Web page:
Issue:  Vol. 48 / No. 7 / 15 February 2018

SF Pride thanks
volunteers with party


Former Pride board president Joey Cain, seen here at last month's parade, is starting a new group to help make the Pride organization more accountable and transparent.(Photo: Loren Meissner)
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Even as the San Francisco Pride board of directors celebrated and thanked volunteers and members for a successful Pride festival and parade, questions on governance and the continued absence of CEO Earle Plante from board meetings and community events arose during the annual volunteer and membership appreciation party last weekend.

Held Saturday, July 20 in the Rainbow Room of the LGBT Community Center, volunteers and members were greeted not by smiling and appreciative Pride board members but by past board president Joey Cain, who distributed fliers announcing a group called SF Pride Members for Democracy, Accountability and Transparency.

According to Cain, the group, which currently has about 30 members, will work to ensure the board of directors will be accountable to the members, the board's decision making will reflect the highest standards and practices of transparency and open governance, and the board will govern in accordance with its bylaws, policies, and procedures.

The group is necessary, according to Cain, "due to ongoing problems and issues with the way the leadership of Pride has been handling the affairs of the organization."

The flier covered six recent issues of poor governance, including rescheduling of required meetings with no explanation, a burdensome membership application process, and the board's complete lack of knowledge of basic metrics such as the current number of open board seats that will be up for election in September.

The group also noted an issue that won't go away. "The terrible handling of the whole Bradley Manning affair ... [was] so badly handled by Pride ... that it created and inflamed community divisiveness and brought international shame on the organization," the flier stated.

Manning, the gay Army private currently in a court-martial in Maryland for leaking classified government documents, was named a community grand marshal but that honor was rescinded by the board two days later.

Whether SF Pride board members knowingly violated the San Francisco LGBT Pride Celebration Committee's bylaws to announce, then rescind, Manning's grand marshal honor may be debated for the foreseeable future.

An additional point of concern for the new group was the presence of National Guard recruiters at the Pride festival. The group is concerned because the guard and the U.S. military "discriminate against transgender people." While gays and lesbians can now serve openly in the armed forces, transgender people cannot.

Cain also distributed a flier from the group titled "How Many SF Pride Board Member Seats Are Open?" Citing SF Pride's bylaws, the new accountability group informs readers "nine seats are up for election." It was not known at press time if SF Pride agreed with the group's calculation.


Pride party

The volunteer appreciation party itself was a joyful occasion for attendees and board members. President Lisa Williams thanked everyone for helping to make Pride successful.

"We couldn't do it without you," she said.

Plante was absent and no explanation given. Questions immediately arose from members around several of the 11 tables as to Plante's whereabouts.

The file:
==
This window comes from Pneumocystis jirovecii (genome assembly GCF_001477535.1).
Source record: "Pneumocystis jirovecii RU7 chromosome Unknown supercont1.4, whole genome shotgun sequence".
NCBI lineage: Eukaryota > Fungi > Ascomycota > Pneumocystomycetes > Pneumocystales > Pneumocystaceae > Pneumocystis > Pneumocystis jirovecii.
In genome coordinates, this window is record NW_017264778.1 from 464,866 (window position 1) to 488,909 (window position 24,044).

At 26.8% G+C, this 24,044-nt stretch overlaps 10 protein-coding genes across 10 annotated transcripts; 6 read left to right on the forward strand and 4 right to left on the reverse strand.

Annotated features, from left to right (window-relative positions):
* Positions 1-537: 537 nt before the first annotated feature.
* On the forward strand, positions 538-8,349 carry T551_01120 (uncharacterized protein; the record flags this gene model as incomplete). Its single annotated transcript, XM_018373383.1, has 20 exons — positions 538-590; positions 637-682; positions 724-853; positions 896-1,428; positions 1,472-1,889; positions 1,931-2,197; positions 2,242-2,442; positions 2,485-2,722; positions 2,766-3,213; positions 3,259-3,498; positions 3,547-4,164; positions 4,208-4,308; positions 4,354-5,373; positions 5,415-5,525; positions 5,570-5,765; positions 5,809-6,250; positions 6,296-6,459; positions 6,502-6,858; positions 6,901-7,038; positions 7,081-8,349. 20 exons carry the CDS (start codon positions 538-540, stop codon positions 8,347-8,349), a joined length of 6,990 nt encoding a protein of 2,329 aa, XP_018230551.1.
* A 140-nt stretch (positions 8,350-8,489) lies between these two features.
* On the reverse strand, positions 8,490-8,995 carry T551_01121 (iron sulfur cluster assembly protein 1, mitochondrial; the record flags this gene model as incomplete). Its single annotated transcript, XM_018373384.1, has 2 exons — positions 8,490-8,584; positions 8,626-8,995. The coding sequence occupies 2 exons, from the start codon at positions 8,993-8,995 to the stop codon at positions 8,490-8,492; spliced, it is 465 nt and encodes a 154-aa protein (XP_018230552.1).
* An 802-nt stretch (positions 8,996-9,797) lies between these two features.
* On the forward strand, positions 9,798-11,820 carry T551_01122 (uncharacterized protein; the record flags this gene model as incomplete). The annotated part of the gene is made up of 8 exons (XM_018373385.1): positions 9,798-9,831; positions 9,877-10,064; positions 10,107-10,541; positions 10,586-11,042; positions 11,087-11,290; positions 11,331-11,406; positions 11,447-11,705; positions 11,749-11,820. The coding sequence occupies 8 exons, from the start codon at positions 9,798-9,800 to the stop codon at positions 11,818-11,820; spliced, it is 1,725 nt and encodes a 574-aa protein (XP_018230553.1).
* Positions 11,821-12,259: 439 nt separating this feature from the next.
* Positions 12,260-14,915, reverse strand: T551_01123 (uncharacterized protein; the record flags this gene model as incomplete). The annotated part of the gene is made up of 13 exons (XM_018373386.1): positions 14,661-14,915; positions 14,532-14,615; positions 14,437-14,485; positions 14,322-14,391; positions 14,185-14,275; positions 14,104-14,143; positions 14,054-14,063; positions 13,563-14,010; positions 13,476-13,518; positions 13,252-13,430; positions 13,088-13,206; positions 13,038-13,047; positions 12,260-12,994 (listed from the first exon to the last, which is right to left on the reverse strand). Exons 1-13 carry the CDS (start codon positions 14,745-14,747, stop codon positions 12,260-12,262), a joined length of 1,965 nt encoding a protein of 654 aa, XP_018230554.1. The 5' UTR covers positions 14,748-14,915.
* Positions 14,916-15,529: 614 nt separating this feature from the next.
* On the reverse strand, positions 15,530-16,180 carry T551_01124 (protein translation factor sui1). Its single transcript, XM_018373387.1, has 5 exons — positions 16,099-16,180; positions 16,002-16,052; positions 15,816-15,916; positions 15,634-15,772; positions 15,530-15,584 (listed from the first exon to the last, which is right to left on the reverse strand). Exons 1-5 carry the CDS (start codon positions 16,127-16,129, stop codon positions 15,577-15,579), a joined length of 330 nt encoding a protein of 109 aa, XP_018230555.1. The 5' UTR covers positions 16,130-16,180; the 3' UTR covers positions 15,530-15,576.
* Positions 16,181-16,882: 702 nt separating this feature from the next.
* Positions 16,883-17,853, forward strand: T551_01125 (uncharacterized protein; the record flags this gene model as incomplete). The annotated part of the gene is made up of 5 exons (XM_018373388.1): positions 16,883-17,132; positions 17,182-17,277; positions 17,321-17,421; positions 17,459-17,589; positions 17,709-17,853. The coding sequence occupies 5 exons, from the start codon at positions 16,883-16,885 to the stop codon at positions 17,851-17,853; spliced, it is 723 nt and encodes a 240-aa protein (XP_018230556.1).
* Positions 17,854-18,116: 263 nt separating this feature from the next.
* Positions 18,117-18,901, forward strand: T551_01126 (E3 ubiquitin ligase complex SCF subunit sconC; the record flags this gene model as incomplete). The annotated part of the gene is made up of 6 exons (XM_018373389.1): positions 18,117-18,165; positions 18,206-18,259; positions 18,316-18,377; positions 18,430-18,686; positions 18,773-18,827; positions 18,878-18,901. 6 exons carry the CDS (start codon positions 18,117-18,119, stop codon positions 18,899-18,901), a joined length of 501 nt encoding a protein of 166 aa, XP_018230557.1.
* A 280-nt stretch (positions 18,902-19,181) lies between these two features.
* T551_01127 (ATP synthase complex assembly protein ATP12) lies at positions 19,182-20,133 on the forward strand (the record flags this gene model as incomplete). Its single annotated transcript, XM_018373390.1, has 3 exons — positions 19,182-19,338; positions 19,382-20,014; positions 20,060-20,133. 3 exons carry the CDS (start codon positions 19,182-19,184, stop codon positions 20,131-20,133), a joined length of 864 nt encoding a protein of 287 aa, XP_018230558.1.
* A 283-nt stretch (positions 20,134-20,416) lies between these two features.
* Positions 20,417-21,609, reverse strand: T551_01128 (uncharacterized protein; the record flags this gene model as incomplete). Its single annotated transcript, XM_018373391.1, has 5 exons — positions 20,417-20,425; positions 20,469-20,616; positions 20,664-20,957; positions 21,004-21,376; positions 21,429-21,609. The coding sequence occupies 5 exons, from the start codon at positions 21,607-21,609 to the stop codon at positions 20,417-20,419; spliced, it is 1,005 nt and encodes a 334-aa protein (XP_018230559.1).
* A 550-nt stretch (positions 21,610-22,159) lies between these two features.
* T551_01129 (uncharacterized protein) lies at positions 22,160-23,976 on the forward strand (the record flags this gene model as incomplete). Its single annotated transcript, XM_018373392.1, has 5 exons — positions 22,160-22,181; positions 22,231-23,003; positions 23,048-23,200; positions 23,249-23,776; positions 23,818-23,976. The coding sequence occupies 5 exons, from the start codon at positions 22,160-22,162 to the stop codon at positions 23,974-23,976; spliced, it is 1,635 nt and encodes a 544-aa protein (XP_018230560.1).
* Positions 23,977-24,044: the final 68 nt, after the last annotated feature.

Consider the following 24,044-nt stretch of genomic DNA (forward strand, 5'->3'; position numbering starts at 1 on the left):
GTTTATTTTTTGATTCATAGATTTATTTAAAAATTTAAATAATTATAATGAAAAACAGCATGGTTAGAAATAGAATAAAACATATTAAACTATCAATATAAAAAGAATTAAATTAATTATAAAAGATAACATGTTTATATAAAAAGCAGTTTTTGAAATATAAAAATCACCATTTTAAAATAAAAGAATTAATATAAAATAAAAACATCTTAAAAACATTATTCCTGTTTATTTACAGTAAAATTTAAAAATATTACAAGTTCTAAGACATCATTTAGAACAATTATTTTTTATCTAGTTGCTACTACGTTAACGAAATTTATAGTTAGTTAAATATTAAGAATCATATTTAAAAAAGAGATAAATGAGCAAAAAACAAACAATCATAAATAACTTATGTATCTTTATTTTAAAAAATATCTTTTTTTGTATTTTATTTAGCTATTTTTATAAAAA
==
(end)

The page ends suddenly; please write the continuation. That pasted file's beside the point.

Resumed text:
In addition to Williams, other board members who attended included Vice President Davace Chin, Secretary Lou Fisher, Treasurer David Currie, and Pam Grey, Shaun Harris, and Javarre Cordero Wilson.

The event included an assortment of donated foods and beverages, music, gift bags of leftover Pride items, fellowship, awards, and a raffle.

Volunteer Shemira Fermon of Antioch, who identifies as bisexual and owns a financial services business in Concord, said she volunteered at the VIP party at City Hall. "I ran my ass off," she said. She said the appreciation party was "awesome" and it was "nice to meet and to get to know fellow volunteers."

Her girlfriend Cire Harris agreed.

One of the first raffle prizes, a round trip flight on Virgin America for anywhere in the continental U.S., was won by straight San Francisco teacher Elizabeth Farrell, 22, who also volunteered at Pride's VIP party. Her gay mom was excited for her daughter.

"I didn't think I'd win anything but a free beer," Farrell said.

Lisa Quail shouted "Goodness!" when her ticket number was called for a prize of a week's stay for two in Cancun, valued at $4,900.

"I am going to enjoy this vacation," she said as she walked away with her prize.

Among the many awards distributed, Gene Bidwell received a Commitment Award for 13 years with SF Pride.

As the party drew to a close, John Caldera, a nominee for the board of directors, was overheard talking with Currie about Plante's continued no-show at board meetings and other events. "He is paid to attend to these meetings and he's not present. Not acceptable," Caldera told Currie.

Currie told the Bay Area Reporter that raffle prizes were donated by sponsors. He then gave the B.A.R. a "preliminary financial report," that had been requested by Caldera at the rescheduled July 16 SF Pride board meeting.

"We had a record year financially," Currie said. He mentioned no figures. "All our categories were up over the previous year. There is nothing we are trying to hide. All is good." He said he hoped he would be re-elected treasurer.

Out of the blue Currie added, "If you want to credit anybody for saving Pride, credit Lisa Williams."

Williams said she had been on the board seven years and president for three years.

"Across the board we had great success with Pride this year," Williams said.


Members interested in joining the accountability group can email for more information.

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